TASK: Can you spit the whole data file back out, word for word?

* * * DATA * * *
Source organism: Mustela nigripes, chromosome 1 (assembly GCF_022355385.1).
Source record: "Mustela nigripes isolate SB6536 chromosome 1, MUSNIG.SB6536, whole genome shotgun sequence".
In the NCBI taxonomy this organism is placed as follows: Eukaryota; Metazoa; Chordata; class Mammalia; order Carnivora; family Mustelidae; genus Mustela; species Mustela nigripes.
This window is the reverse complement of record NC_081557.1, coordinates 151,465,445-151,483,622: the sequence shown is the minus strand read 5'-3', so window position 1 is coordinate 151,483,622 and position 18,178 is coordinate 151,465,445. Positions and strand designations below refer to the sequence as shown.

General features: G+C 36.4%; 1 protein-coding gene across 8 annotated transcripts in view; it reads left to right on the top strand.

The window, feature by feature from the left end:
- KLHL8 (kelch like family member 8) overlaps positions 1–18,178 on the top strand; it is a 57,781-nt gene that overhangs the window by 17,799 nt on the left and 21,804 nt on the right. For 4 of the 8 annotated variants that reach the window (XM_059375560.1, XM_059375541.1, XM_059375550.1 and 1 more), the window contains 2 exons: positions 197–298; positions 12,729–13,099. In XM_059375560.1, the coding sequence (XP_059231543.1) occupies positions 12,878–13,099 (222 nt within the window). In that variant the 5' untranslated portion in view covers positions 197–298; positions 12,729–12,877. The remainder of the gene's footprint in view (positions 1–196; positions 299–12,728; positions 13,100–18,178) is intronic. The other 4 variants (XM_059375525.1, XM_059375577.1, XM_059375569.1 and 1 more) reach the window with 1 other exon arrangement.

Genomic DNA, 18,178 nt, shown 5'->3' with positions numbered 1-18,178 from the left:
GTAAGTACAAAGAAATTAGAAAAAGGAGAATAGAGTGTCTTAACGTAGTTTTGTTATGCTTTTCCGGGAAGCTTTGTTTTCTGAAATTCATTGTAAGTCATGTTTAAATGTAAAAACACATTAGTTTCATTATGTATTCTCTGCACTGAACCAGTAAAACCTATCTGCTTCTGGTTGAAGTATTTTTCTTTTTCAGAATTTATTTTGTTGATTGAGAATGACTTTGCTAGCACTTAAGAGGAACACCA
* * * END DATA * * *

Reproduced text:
Source organism: Mustela nigripes, chromosome 1 (assembly GCF_022355385.1).
Source record: "Mustela nigripes isolate SB6536 chromosome 1, MUSNIG.SB6536, whole genome shotgun sequence".
In the NCBI taxonomy this organism is placed as follows: Eukaryota; Metazoa; Chordata; class Mammalia; order Carnivora; family Mustelidae; genus Mustela; species Mustela nigripes.
This window is the reverse complement of record NC_081557.1, coordinates 151,465,445-151,483,622: the sequence shown is the minus strand read 5'-3', so window position 1 is coordinate 151,483,622 and position 18,178 is coordinate 151,465,445. Positions and strand designations below refer to the sequence as shown.

General features: G+C 36.4%; 1 protein-coding gene across 8 annotated transcripts in view; it reads left to right on the top strand.

The window, feature by feature from the left end:
- KLHL8 (kelch like family member 8) overlaps positions 1–18,178 on the top strand; it is a 57,781-nt gene that overhangs the window by 17,799 nt on the left and 21,804 nt on the right. For 4 of the 8 annotated variants that reach the window (XM_059375560.1, XM_059375541.1, XM_059375550.1 and 1 more), the window contains 2 exons: positions 197–298; positions 12,729–13,099. In XM_059375560.1, the coding sequence (XP_059231543.1) occupies positions 12,878–13,099 (222 nt within the window). In that variant the 5' untranslated portion in view covers positions 197–298; positions 12,729–12,877. The remainder of the gene's footprint in view (positions 1–196; positions 299–12,728; positions 13,100–18,178) is intronic. The other 4 variants (XM_059375525.1, XM_059375577.1, XM_059375569.1 and 1 more) reach the window with 1 other exon arrangement.

Genomic DNA, 18,178 nt, shown 5'->3' with positions numbered 1-18,178 from the left:
GTAAGTACAAAGAAATTAGAAAAAGGAGAATAGAGTGTCTTAACGTAGTTTTGTTATGCTTTTCCGGGAAGCTTTGTTTTCTGAAATTCATTGTAAGTCATGTTTAAATGTAAAAACACATTAGTTTCATTATGTATTCTCTGCACTGAACCAGTAAAACCTATCTGCTTCTGGTTGAAGTATTTTTCTTTTTCAGAATTTATTTTGTTGATTGAGAATGACTTTGCTAGCACTTAAGAGGAACACCA